Tax deductions vary by county

In about one in ten counties, 11 percent or fewer taxpayers itemize while in another 10 percent at least 38 percent of taxpayers claim deductions.

By , Guest blogger

  • close
    A 2013 1040-ES IRS Estimated Tax form at H & R Block tax preparation office in the Echo Park district of Los Angeles. IRS.gov has unveiled changes for the 2014 tax season, including adjustments for inflation and higher rates for high-income taxpayers.
    View Caption

Taxpayer use of itemized deductions varies widely by location, according to a new analysis of 2007 IRS data. In about one in ten counties, 11 percent or fewer taxpayers itemize while in another 10 percent at least 38 percent of taxpayers claim deductions. In a handful of counties, more than half of taxpayers itemize. In general, taxpayers in high-cost, high-tax counties located along the coasts are far more likely to itemize than those in living in in the middle of the country (see map).

About one in three tax filers itemizes. The largest itemized deductions are for mortgage interest, state and local taxes, and gifts to charity. Others include certain medical expenses, job-related expenses, and casualty and theft losses. The Pease provision limits itemized deductions for upper-income taxpayers.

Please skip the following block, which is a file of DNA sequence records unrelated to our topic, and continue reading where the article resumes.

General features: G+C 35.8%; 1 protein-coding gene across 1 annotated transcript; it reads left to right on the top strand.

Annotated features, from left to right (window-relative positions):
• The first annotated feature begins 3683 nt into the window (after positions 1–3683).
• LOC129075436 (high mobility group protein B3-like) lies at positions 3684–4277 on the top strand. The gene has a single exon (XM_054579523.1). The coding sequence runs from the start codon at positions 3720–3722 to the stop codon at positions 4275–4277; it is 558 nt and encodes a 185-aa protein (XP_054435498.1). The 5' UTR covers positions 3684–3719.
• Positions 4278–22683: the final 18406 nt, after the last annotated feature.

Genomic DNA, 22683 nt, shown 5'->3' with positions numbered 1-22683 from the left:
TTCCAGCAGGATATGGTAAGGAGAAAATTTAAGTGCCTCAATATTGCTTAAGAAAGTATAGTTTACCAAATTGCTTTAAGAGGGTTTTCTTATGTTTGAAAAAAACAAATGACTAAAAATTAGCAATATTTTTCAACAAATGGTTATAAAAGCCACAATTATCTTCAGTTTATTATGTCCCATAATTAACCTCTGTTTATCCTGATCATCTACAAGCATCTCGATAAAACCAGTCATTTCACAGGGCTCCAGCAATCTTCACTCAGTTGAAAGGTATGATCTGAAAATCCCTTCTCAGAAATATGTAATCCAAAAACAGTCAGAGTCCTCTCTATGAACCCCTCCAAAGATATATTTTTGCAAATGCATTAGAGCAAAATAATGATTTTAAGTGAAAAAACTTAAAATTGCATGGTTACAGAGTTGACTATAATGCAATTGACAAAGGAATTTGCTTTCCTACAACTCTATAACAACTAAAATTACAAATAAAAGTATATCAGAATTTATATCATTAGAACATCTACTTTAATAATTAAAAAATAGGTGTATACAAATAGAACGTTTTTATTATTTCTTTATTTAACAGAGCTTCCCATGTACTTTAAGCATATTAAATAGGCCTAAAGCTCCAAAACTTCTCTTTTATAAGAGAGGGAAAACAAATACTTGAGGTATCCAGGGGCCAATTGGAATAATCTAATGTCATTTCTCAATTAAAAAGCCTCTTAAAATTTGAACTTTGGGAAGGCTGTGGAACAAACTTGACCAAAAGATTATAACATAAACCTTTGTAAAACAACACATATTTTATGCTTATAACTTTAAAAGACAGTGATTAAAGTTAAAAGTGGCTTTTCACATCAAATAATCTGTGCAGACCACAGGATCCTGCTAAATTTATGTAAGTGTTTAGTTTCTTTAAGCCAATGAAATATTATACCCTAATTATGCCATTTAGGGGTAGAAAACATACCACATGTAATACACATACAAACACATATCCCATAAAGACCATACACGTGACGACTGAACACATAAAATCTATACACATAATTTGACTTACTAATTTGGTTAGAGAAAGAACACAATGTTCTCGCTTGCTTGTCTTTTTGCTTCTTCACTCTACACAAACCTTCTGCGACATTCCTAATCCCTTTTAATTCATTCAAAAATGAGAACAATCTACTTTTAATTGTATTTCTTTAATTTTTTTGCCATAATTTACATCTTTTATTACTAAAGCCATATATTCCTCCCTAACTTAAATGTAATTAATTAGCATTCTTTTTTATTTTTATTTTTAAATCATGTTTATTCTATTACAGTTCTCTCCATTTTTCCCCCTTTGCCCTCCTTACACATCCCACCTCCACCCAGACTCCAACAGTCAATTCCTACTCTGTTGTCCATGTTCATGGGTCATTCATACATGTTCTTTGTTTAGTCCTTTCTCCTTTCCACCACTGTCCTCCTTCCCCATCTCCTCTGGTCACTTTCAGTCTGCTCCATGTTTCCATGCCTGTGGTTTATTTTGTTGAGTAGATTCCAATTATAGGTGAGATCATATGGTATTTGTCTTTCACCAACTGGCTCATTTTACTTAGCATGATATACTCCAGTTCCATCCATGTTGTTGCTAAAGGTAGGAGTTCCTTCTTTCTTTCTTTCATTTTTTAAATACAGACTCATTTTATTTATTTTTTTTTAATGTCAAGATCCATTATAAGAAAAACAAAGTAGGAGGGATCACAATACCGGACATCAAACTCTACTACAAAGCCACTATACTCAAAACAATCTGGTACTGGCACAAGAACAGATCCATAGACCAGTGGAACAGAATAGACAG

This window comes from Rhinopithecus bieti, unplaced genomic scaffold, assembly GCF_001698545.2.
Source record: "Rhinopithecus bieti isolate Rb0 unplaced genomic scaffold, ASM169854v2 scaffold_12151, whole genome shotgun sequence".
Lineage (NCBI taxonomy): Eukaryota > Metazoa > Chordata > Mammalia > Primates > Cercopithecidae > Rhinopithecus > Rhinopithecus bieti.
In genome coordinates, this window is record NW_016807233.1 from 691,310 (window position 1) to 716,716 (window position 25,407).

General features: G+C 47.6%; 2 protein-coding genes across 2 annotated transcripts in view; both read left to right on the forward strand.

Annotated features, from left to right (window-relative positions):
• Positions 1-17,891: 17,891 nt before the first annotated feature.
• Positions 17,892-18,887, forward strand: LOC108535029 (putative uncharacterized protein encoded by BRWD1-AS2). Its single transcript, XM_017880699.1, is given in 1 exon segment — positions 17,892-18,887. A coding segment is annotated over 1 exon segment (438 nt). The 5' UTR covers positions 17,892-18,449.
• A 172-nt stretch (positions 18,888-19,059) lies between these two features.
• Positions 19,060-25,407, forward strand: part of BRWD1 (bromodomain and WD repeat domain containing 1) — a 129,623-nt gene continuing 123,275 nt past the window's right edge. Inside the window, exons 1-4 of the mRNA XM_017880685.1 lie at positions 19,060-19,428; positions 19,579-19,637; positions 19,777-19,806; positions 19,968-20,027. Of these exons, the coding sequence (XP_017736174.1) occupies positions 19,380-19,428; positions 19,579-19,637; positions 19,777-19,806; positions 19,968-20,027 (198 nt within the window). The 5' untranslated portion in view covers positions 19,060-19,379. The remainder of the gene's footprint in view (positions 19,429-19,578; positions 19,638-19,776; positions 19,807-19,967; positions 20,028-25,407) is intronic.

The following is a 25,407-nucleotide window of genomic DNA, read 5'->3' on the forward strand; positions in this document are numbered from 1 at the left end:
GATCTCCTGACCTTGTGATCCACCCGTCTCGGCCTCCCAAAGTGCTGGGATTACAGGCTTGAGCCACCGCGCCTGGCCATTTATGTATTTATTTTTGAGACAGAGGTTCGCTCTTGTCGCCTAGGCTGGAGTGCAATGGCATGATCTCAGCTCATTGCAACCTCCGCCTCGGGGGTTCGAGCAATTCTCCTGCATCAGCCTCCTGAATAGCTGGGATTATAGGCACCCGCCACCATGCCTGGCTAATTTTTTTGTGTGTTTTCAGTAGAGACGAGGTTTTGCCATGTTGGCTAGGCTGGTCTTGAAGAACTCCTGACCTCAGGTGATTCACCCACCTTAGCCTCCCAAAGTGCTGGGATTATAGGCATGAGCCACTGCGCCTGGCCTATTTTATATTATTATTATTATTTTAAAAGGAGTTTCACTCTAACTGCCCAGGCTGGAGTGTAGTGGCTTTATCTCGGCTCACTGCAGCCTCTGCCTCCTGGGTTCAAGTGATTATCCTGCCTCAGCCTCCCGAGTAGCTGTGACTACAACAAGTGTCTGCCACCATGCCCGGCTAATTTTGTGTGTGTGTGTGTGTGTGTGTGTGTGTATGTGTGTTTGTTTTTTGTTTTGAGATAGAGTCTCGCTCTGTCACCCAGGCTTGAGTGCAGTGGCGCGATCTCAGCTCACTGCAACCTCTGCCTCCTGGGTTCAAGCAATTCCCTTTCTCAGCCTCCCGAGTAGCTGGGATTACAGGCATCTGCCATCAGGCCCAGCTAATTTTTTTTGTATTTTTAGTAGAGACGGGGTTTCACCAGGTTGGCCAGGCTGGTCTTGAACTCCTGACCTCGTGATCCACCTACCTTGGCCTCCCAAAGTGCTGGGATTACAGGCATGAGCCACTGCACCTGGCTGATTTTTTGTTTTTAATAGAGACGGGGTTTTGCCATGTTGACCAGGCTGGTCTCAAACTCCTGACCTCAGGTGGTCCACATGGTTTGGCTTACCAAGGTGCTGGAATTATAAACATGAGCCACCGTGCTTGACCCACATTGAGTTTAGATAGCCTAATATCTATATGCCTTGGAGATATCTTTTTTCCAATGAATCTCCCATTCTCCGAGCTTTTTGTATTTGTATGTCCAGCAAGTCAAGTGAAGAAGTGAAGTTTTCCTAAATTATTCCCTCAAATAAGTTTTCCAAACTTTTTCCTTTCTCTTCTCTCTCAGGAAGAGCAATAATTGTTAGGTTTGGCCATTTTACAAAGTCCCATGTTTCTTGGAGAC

The variation in itemized deductions depends on many factors, but is driven by differences in income. For example, taxpayers with higher incomes own more expensive homes and carry larger mortgages and thus pay more in mortgage interest. Some live in states and counties with higher taxes. Taxpayers with higher incomes tend to give larger gifts to charity, and they tend to cluster along the east and west coasts.

Recommended: Taxes in 2014: 7 new rules and 9 wacky deductions

Not only does the share of taxpayers who itemize vary greatly from county-to-county, so does the amount they claim. Among those taxpayers itemizing, the median county-level deduction was $18,590 in 2007. However, in 10 percent of counties, taxpayers itemized an average of $16,640 or less, while in another 10 percent they deducted an average of $22,990 or more. In about 1 percent, taxpayers deducted an average in excess of $35,020.

Where do the biggest itemizers live? Not surprisingly in high-cost, high-income urban counties located in southern California and the corridor between Washington, DC and Boston, and around major inland cities such as Chicago and Denver. Inland and rural counties tend to benefit less from itemization.

The Christian Science Monitor has assembled a diverse group of the best economy-related bloggers out there. Our guest bloggers are not employed or directed by the Monitor and the views expressed are the bloggers' own, as is responsibility for the content of their blogs. To contact us about a blogger, click here. To add or view a comment on a guest blog, please go to the blogger's own site by clicking on taxvox.taxpolicycenter.org.

Share this story:
 
 
Make a Difference
Inspired? Here are some ways to make a difference on this issue.
Follow Stories Like This
Get the Monitor stories you care about delivered to your inbox.
 

We want to hear, did we miss an angle we should have covered? Should we come back to this topic? Or just give us a rating for this story. We want to hear from you.

Loading...

Loading...

Loading...